Mounts Guyot, Chamberlin, Pickering, Joe Devel, Langley


I’ve had some of the peaks in the Miter Basin at the back of my mind for several years. This region of the Sierra Nevada is slightly south of Mt. Whitney, nearly at the end of what is called the High Sierra. The Cottonwood Lakes area closer to the car is extremely popular, as is Mt. Langley, due to being one of only 15 peaks in California that are higher than 14000ft.

On the other hand, the areas further west are not as popular, being used mainly as a throughfare along the Pacific Crest Trail, to get to places like Crabtree Meadows. Part of this is the lack of lakes along the main trails which leads to very dry conditions as the summer progresses. The peaks we climbed can go days or weeks between ascents.

I’m not sure exactly why I chose these peaks. However the plan I put together seemed like it would allow us to climb them over 6 days without being too exhausting. We were originally supposed to do this over the 4th of July week, but had to push it out after getting COVID-19.

We drove from the Bay Area on July 17, making use of the Sunday to do most of the 7 hour drive. We spent that evening in Mammoth Lakes, sleeping in the car on the outskirts of town. The next day we worked from the Mammoth Lakes Library, which is a real gem. In the evening we drove another 2 hours to the trailhead near Lone Pine. We stopped for some last minute food shopping, and bought a large pizza for dinner + the next day’s lunch. I had forgotten to cut my nails, so I also got a nail cutter, thinking I would only buy one if it was around $10. To my surprise, it was just $1.29 which is possibly the cheapest thing I’ve ever purchased in the US. Score!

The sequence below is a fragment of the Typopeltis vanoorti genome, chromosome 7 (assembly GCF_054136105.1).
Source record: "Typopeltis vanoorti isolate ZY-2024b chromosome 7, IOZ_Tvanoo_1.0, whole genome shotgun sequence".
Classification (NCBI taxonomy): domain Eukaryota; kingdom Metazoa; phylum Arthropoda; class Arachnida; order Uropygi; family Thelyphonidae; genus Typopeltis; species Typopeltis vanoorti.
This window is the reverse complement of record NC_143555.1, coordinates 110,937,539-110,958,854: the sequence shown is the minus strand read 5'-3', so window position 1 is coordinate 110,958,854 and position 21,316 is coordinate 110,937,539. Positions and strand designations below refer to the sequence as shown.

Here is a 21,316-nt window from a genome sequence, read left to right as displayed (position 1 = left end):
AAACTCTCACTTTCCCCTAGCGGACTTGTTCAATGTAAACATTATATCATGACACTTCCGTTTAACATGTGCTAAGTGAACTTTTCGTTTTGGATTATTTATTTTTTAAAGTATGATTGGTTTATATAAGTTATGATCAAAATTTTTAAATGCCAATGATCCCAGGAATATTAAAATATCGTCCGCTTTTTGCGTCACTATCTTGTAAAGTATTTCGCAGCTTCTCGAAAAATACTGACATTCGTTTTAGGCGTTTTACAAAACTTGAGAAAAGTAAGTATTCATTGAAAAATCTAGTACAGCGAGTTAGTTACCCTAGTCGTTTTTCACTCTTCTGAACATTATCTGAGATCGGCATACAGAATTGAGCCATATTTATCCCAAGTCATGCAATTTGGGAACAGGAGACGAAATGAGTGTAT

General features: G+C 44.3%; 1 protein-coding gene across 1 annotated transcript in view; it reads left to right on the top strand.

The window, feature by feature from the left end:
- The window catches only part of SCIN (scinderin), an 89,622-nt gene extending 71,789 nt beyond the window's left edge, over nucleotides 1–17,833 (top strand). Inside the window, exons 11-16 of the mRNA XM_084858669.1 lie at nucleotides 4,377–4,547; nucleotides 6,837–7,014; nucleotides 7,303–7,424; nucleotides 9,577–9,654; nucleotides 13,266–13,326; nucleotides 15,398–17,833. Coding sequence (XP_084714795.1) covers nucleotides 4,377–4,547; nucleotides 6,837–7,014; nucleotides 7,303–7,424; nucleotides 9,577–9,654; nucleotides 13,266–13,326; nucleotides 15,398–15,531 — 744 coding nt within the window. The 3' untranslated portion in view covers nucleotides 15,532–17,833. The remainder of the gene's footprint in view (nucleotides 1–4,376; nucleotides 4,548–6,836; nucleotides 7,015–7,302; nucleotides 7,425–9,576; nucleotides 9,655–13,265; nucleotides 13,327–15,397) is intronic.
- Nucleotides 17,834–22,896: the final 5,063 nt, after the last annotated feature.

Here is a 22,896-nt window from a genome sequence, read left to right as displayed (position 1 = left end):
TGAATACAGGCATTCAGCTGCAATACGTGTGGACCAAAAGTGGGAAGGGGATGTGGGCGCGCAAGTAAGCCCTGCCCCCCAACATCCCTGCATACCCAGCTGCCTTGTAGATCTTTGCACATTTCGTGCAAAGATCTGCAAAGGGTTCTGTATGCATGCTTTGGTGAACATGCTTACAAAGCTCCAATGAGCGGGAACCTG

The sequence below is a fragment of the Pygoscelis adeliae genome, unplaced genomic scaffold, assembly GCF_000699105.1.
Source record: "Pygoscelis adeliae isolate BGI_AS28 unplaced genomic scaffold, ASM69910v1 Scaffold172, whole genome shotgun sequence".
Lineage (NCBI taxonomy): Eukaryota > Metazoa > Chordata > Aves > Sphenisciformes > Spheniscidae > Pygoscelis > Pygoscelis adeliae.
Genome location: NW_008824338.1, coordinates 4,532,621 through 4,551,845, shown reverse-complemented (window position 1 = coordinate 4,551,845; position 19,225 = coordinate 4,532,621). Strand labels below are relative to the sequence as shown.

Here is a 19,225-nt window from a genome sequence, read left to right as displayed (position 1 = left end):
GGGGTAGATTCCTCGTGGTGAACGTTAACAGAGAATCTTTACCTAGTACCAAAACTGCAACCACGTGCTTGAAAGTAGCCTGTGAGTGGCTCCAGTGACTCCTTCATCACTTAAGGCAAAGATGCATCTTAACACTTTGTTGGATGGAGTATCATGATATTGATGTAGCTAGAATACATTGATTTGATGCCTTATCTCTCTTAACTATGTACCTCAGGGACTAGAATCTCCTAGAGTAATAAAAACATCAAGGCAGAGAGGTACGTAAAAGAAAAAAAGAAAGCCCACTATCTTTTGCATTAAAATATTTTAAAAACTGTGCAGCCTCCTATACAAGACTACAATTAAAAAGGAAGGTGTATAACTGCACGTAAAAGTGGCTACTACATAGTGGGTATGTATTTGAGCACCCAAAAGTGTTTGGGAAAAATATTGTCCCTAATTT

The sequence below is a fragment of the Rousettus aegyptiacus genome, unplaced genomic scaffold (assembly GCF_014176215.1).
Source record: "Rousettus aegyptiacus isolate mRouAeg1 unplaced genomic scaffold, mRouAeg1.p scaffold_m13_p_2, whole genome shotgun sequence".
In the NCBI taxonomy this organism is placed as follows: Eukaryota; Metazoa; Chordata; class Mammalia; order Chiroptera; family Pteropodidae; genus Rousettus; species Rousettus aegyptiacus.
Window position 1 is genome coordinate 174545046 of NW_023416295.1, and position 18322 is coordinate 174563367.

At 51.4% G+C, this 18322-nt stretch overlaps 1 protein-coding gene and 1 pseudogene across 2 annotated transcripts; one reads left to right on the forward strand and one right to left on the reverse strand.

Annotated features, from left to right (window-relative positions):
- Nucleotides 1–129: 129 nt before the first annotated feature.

For inexplicable reasons, the White Mountain Ranger Station in Bishop has removed its water tap. The Eastern Sierra Interagency Visitor Center was also closed by the time we got there at 8pm. This was frustrating and I was very dehydrated. However, there was plenty of water at the trailhead. The trailhead was pretty quiet that late on a Sunday. We ate dinner and settled in (in the car) for the next day.

Trip stats

The map shows the original plan, while the table and following post explains what we actually did.

July 19 - July 24, 2022

Day Distance (mi) Elevation change (ft) Camp location
1 12.00 +2538, -2155 Rock Creek Lake
2 9.74 +2881, -2970 Guyot Creek
3 7.60 +-2861 Guyot Creek
4 6.10 +1405, -985 Soldier Lake
5 10.04 +-4360 Soldier Lake
6 13.00 +3461, -4209 -

Day 1 - Cottonwood Lakes Trailhead to Rock Creek Lake